Over the last few years user testing and data analysis have grown hugely in popularity among the web community. Where once user testing was the prevue of usability specialists, low cost user testing has become baked in as a regular part of the design process.
Projects like GOV.UK have highlighted the place of testing and analytics, as part of both the agile methodology and good web design generally. Combined with the alpha, beta release cycle, these approaches have helped provide real information on how actual users are interacting with a site.
Having hard data proves the effectiveness or otherwise of a user interface, helps convince stakeholders and adds to the credibility of the discipline.
Are we over reliant on data?
But, not all are convinced our heavy reliance on user data is helpful. Many feel it is stifling innovation and preventing designers from making intuitive leaps.
Henry Ford famously said: “If I had asked people what they wanted, they would have said faster horses.” Steve Jobs echoed this sentiment when he said: “It’s really hard to design products by focus groups. A lot of times, people don’t know what they want until you show it to them.”
People want, understand and feel comfortable with what they know and have experienced before. People do not like new or different. They need time to acclimatise to change. Show them something new and they may struggle for a while. However, ultimately it becomes second nature and they often end up preferring it.
This is something we often see, whether in complaints about the latest Facebook redesign or confusion about iOS7. Although some find these changes disconcerting at first, ultimately they embrace them.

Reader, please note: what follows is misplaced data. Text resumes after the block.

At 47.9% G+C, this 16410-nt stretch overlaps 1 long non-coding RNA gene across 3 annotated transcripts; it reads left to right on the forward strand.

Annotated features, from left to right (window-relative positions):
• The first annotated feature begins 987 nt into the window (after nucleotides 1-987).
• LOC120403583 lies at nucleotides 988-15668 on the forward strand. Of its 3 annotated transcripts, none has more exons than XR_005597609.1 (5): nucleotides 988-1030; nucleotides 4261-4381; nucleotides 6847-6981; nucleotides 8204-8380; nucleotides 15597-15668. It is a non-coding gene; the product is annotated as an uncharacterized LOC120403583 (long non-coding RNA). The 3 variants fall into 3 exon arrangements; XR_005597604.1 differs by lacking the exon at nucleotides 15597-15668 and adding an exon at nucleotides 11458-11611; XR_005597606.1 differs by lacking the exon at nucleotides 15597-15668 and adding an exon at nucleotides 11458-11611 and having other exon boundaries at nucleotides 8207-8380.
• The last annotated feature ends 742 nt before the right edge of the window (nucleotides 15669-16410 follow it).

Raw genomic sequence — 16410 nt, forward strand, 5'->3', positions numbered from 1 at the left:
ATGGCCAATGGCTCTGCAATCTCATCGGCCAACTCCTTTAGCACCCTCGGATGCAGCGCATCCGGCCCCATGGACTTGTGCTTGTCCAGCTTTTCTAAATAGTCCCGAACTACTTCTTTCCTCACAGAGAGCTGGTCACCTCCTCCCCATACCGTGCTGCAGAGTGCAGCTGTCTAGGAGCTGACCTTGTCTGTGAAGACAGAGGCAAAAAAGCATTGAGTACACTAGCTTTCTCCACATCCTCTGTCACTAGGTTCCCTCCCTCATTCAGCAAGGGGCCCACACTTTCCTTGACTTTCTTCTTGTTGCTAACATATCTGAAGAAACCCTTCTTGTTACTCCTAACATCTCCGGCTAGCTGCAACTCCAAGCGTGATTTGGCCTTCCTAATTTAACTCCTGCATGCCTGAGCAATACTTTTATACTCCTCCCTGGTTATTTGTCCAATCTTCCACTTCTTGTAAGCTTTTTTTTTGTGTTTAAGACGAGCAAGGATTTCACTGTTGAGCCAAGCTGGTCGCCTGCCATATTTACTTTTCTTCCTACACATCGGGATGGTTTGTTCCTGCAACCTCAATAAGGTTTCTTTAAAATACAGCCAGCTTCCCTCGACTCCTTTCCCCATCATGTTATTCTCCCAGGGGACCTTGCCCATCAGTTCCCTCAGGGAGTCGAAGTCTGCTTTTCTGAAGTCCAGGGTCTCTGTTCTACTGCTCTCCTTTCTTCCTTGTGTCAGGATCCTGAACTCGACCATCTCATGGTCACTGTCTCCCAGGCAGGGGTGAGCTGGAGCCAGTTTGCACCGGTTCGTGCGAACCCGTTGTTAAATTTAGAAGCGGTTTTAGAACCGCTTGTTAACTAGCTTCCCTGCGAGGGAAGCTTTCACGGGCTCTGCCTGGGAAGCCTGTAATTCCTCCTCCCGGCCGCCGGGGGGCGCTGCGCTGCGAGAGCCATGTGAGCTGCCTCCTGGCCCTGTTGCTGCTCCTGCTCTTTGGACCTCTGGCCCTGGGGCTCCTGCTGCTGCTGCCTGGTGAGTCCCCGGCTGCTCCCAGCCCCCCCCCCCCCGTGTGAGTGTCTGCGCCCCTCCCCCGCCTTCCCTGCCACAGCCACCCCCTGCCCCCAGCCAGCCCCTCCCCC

Some argue that if we rely too heavily on testing, we will only give users what they feel comfortable with. We will cease to innovate.
Perhaps sometimes we have to trust the experience and intuitions of designers to create something new, something untried and even something that may make users uncomfortable to begin with.
Of course, this could all sound like hubris on the part of web designers. Are they really suggesting we should ignore test results in preference to their ‘gut feel’ about what users will ultimately accept?
A difficult balance
It’s a difficult balance to strike and so I want to suggest it as a debate topic for the podcast…
This house proposes that the results of testing cannot always be allowed to dictate the direction of a sites’ design.
Do you agree? In our desire to add scientific credibility to our work, have we abandoned our own intuition and experience? Alternatively, is it time to leave guess work behind and accept that testing is more effective than a designers ‘best guess?’ Most of all, where is the balance? How do we know if we should be relying on intuition or data?